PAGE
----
Design for people
Empathy is a fundamental part of the design process. But we are only scratching the surface here. Empathy is only being used for the most obvious users of an experience.

“If the purpose of smart systems is to make sophisticated subtle decisions so people don’t have to, it is pointless if people can’t trust them to do so. This means that crafting the relationship between people and the technology we use becomes as critical as building faster processors.” —Patrick Mankins, Fast Company. This quote from page 34 of the report eludes to design building the fundamentals of a relationship to inclusion, equality and disabilities. As we become more familiar with empathy as a driver, we can expect more purposeful considerations for universal design.

Many of these principles are not new but the pace of change is just now bringing them to the forefront. It is an exciting time to be practicing design.
If you have not already you can check out the #DesigninTech Report here.

 

Andy Van Solkema, OST Chief Designer

Andy Van Solkema, OST Chief Designer

Functional design systems, and visual storytelling have long been a passion for Andy Van Solkema. From boyhood days of designing a neighborhood baseball league complete with team logos to designing for local, regional, and national companies, his passion has grown and evolved to leading a 12 person studio that is using design for unique outcomes that span stories, systems, processes and experiences.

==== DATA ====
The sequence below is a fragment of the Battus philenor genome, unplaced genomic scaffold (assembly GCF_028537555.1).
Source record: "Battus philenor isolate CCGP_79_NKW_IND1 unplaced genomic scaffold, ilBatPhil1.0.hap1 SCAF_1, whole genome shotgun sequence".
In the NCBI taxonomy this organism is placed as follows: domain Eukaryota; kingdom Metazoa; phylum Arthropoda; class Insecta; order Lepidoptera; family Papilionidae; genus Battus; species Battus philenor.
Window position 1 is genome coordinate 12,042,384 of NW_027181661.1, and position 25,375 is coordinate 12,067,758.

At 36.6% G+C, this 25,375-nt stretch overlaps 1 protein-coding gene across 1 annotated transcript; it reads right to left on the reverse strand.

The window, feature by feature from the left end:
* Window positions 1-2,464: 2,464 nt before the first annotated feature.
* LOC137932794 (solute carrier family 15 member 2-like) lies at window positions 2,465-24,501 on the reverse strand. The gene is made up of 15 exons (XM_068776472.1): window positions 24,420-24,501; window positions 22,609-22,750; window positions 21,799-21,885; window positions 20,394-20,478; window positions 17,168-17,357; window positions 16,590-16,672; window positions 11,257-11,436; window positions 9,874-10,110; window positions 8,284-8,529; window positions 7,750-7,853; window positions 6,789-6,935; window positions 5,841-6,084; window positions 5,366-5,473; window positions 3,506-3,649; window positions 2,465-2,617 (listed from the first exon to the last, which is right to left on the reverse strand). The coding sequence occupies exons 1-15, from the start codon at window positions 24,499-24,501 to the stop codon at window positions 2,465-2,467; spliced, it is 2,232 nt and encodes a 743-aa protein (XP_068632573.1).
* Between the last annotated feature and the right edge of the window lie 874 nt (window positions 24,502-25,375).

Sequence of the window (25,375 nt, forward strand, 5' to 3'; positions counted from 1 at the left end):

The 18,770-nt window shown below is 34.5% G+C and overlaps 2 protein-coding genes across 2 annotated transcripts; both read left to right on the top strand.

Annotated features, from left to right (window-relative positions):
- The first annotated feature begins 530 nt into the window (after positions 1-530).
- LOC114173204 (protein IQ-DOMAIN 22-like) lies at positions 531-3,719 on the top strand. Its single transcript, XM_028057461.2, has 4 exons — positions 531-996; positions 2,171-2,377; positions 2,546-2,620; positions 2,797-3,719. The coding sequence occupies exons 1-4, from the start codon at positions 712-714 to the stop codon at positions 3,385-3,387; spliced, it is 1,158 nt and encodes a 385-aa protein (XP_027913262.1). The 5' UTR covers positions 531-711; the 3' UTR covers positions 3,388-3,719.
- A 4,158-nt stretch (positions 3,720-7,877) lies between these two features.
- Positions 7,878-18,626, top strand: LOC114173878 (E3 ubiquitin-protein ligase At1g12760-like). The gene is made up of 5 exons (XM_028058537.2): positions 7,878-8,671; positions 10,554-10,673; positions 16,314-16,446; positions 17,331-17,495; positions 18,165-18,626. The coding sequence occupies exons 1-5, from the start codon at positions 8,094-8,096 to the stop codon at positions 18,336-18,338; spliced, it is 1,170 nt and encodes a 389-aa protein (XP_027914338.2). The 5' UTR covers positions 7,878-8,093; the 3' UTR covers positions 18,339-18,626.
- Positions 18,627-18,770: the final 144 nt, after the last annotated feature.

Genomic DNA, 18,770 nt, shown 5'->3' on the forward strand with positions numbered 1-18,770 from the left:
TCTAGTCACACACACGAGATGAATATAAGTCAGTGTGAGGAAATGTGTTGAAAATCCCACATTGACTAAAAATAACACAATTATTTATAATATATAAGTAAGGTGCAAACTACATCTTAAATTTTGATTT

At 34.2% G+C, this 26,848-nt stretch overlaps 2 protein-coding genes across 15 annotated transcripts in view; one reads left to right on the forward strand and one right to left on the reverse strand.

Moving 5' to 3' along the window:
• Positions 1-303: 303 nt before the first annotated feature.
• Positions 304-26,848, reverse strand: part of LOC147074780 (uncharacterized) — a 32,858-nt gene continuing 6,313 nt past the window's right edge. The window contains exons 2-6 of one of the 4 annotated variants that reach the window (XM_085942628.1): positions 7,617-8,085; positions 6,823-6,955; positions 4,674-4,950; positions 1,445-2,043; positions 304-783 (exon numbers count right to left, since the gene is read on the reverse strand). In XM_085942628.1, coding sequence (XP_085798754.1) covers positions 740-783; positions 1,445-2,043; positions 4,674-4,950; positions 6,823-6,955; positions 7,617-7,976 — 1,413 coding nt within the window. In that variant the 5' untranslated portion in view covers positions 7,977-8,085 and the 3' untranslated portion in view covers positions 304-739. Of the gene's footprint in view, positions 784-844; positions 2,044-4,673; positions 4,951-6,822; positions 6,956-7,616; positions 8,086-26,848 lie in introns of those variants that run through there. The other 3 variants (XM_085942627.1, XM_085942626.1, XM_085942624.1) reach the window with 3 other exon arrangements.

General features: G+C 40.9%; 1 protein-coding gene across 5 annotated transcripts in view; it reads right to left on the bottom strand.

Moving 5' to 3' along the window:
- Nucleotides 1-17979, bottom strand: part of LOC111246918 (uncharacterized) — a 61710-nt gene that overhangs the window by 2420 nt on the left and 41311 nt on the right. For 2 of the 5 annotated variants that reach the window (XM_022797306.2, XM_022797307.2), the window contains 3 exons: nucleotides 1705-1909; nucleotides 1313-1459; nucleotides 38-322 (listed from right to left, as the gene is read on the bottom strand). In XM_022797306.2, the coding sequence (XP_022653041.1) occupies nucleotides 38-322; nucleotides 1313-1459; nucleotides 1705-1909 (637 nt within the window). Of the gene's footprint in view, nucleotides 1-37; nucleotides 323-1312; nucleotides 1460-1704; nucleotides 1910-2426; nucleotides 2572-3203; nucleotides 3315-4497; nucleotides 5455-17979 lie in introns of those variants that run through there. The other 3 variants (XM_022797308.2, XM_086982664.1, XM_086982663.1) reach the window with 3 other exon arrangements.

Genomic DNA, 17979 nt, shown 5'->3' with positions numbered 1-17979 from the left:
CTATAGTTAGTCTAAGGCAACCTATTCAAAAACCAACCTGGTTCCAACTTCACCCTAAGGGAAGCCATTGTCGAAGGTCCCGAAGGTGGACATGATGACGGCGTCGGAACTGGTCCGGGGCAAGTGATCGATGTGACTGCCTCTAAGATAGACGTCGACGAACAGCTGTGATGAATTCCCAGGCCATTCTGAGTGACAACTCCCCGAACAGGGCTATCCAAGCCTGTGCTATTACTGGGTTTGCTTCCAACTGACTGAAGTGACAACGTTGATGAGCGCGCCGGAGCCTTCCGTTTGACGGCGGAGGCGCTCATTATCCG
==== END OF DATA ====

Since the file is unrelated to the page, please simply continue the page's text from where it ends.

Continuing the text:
Andy is a graduate of Grand Valley State University with BFA in Graphic Design and a Master’s of Design from Kendall College of Art and Design. Following graduation, Andy worked as a design consultant in the printing industry, graphic designer and art director in brand communications, and as an interaction design director. He enjoyed the variety of experiences, but ultimately something was missing.

In 2004, he started his own design studio, Visualhero Design. Initially working as a one-person shop in a home office, Andy grew the business in a slow, steady and smart way through the down economy. To differentiate themselves and to offer the most to their clients, in 2006 Andy and his team formally adopted user-center design principles with a research and systems approach to creative problem solving. In 2016, Visualhero was acquired by OST where Andy now serves as Chief Designer.  His team focuses on form, function, and meaning. The scope of work has grown to include graphic recording, data visualization, brand identity, interface design, information architecture, user experience and customer experience. They design brand communication, applications, websites, and business systems and processes that aren’t just easy on the eyes.  More importantly, they are designed for the user today and tomorrow.

Van Solkema has combined a systems and process mind with craft of design and creativity. He spends his time as an advocate for design, creative lead for the team, and managing design vision for OST / Visualhero Design. Although most days are spent directing design, running the business or meeting with clients, he enjoys using his experience helping GVSU Design Thinking Initiative and various nonprofit organizations. He also enjoys leading design workshops at his alma mater and other design education opportunities.